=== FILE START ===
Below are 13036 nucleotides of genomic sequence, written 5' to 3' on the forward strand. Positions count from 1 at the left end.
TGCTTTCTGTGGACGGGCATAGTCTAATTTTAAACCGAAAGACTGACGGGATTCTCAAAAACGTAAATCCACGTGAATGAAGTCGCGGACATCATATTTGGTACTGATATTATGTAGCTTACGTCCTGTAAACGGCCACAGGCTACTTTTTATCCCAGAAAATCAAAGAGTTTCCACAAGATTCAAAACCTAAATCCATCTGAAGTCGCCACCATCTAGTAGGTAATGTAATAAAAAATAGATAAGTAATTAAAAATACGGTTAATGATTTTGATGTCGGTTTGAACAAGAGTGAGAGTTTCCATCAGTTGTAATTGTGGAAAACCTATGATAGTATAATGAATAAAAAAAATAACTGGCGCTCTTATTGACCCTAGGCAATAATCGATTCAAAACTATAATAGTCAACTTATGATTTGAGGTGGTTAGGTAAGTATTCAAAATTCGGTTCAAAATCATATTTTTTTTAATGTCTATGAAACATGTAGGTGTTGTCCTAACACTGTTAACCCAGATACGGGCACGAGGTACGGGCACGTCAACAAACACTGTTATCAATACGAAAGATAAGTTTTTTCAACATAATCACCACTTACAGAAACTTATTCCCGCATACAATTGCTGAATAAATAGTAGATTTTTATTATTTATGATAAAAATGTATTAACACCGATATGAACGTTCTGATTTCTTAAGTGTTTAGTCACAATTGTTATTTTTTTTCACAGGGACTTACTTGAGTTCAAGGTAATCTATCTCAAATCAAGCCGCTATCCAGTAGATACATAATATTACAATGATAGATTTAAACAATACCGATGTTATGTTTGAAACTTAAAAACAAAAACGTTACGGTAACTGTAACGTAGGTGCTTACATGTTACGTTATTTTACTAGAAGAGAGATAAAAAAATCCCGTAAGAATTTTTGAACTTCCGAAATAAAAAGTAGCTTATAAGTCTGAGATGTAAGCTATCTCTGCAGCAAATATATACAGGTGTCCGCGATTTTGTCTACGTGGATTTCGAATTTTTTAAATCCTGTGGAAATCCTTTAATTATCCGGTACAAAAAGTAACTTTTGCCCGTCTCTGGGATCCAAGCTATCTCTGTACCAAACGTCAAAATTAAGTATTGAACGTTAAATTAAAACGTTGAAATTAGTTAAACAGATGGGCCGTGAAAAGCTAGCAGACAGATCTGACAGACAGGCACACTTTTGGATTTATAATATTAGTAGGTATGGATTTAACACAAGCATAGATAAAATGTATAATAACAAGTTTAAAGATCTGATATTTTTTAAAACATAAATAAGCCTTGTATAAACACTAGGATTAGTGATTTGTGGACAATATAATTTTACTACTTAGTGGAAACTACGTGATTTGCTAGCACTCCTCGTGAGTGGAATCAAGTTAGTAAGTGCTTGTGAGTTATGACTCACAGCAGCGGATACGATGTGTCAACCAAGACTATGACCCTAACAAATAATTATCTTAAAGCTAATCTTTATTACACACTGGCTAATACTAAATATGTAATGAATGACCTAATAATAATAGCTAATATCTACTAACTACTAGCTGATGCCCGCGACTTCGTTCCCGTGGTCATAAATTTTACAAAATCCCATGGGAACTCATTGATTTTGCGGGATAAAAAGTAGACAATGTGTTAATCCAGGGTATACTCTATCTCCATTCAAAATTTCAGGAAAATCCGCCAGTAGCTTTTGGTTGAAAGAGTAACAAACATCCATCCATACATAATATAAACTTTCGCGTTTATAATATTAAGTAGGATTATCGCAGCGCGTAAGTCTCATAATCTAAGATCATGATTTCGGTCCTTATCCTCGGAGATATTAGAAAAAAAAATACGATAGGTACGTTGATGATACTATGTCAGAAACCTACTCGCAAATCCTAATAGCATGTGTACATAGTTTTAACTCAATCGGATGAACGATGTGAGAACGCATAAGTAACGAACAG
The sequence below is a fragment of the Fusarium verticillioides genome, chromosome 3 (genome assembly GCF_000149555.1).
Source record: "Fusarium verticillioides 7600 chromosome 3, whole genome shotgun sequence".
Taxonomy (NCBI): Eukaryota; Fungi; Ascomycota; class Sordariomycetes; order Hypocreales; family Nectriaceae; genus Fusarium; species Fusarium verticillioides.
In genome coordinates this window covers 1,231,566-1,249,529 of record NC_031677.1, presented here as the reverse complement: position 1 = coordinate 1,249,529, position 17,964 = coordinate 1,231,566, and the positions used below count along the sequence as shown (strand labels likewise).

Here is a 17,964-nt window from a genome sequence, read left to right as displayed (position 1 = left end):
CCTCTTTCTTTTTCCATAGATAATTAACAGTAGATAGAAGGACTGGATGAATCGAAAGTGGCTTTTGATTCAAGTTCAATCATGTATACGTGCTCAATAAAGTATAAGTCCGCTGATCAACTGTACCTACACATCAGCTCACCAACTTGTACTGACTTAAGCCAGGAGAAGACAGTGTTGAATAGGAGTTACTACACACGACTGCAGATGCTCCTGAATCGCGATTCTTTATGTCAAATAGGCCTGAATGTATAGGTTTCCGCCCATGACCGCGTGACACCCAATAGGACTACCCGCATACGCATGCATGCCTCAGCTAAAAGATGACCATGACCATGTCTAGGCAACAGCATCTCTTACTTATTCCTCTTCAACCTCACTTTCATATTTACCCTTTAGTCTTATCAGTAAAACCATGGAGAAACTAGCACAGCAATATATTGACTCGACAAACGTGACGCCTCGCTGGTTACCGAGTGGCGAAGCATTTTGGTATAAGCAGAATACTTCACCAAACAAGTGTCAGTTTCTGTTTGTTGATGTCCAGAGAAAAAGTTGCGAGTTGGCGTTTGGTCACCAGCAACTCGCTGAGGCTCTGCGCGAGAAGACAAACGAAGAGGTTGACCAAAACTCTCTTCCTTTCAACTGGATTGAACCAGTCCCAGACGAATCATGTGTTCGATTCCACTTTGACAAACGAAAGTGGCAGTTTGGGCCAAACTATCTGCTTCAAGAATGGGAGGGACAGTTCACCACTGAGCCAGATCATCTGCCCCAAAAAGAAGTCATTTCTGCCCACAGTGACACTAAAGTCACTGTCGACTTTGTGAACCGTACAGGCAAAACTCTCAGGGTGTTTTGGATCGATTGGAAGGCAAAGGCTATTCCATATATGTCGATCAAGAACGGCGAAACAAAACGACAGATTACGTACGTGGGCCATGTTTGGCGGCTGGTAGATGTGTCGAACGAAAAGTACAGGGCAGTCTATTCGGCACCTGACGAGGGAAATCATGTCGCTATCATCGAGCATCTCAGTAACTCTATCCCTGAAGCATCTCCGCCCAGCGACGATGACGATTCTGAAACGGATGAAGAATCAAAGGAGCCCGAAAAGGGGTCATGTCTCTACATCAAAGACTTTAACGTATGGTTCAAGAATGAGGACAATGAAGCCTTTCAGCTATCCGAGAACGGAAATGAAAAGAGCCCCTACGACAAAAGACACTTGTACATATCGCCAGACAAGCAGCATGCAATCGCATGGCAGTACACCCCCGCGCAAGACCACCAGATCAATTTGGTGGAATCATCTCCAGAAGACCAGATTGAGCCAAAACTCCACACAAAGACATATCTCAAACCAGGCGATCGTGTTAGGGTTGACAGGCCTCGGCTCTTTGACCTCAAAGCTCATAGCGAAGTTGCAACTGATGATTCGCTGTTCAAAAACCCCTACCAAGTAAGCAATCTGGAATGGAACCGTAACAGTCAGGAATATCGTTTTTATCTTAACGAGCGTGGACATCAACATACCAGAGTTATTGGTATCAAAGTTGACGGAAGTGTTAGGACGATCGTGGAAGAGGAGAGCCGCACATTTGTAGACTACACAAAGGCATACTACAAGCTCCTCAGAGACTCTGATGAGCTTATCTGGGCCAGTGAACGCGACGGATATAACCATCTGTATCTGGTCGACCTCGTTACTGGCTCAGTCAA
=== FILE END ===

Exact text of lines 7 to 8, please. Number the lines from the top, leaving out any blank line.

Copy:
Here is a 17,964-nt window from a genome sequence, read left to right as displayed (position 1 = left end):
CCTCTTTCTTTTTCCATAGATAATTAACAGTAGATAGAAGGACTGGATGAATCGAAAGTGGCTTTTGATTCAAGTTCAATCATGTATACGTGCTCAATAAAGTATAAGTCCGCTGATCAACTGTACCTACACATCAGCTCACCAACTTGTACTGACTTAAGCCAGGAGAAGACAGTGTTGAATAGGAGTTACTACACACGACTGCAGATGCTCCTGAATCGCGATTCTTTATGTCAAATAGGCCTGAATGTATAGGTTTCCGCCCATGACCGCGTGACACCCAATAGGACTACCCGCATACGCATGCATGCCTCAGCTAAAAGATGACCATGACCATGTCTAGGCAACAGCATCTCTTACTTATTCCTCTTCAACCTCACTTTCATATTTACCCTTTAGTCTTATCAGTAAAACCATGGAGAAACTAGCACAGCAATATATTGACTCGACAAACGTGACGCCTCGCTGGTTACCGAGTGGCGAAGCATTTTGGTATAAGCAGAATACTTCACCAAACAAGTGTCAGTTTCTGTTTGTTGATGTCCAGAGAAAAAGTTGCGAGTTGGCGTTTGGTCACCAGCAACTCGCTGAGGCTCTGCGCGAGAAGACAAACGAAGAGGTTGACCAAAACTCTCTTCCTTTCAACTGGATTGAACCAGTCCCAGACGAATCATGTGTTCGATTCCACTTTGACAAACGAAAGTGGCAGTTTGGGCCAAACTATCTGCTTCAAGAATGGGAGGGACAGTTCACCACTGAGCCAGATCATCTGCCCCAAAAAGAAGTCATTTCTGCCCACAGTGACACTAAAGTCACTGTCGACTTTGTGAACCGTACAGGCAAAACTCTCAGGGTGTTTTGGATCGATTGGAAGGCAAAGGCTATTCCATATATGTCGATCAAGAACGGCGAAACAAAACGACAGATTACGTACGTGGGCCATGTTTGGCGGCTGGTAGATGTGTCGAACGAAAAGTACAGGGCAGTCTATTCGGCACCTGACGAGGGAAATCATGTCGCTATCATCGAGCATCTCAGTAACTCTATCCCTGAAGCATCTCCGCCCAGCGACGATGACGATTCTGAAACGGATGAAGAATCAAAGGAGCCCGAAAAGGGGTCATGTCTCTACATCAAAGACTTTAACGTATGGTTCAAGAATGAGGACAATGAAGCCTTTCAGCTATCCGAGAACGGAAATGAAAAGAGCCCCTACGACAAAAGACACTTGTACATATCGCCAGACAAGCAGCATGCAATCGCATGGCAGTACACCCCCGCGCAAGACCACCAGATCAATTTGGTGGAATCATCTCCAGAAGACCAGATTGAGCCAAAACTCCACACAAAGACATATCTCAAACCAGGCGATCGTGTTAGGGTTGACAGGCCTCGGCTCTTTGACCTCAAAGCTCATAGCGAAGTTGCAACTGATGATTCGCTGTTCAAAAACCCCTACCAAGTAAGCAATCTGGAATGGAACCGTAACAGTCAGGAATATCGTTTTTATCTTAACGAGCGTGGACATCAACATACCAGAGTTATTGGTATCAAAGTTGACGGAAGTGTTAGGACGATCGTGGAAGAGGAGAGCCGCACATTTGTAGACTACACAAAGGCATACTACAAGCTCCTCAGAGACTCTGATGAGCTTATCTGGGCCAGTGAACGCGACGGATATAACCATCTGTATCTGGTCGACCTCGTTACTGGCTCAGTCAA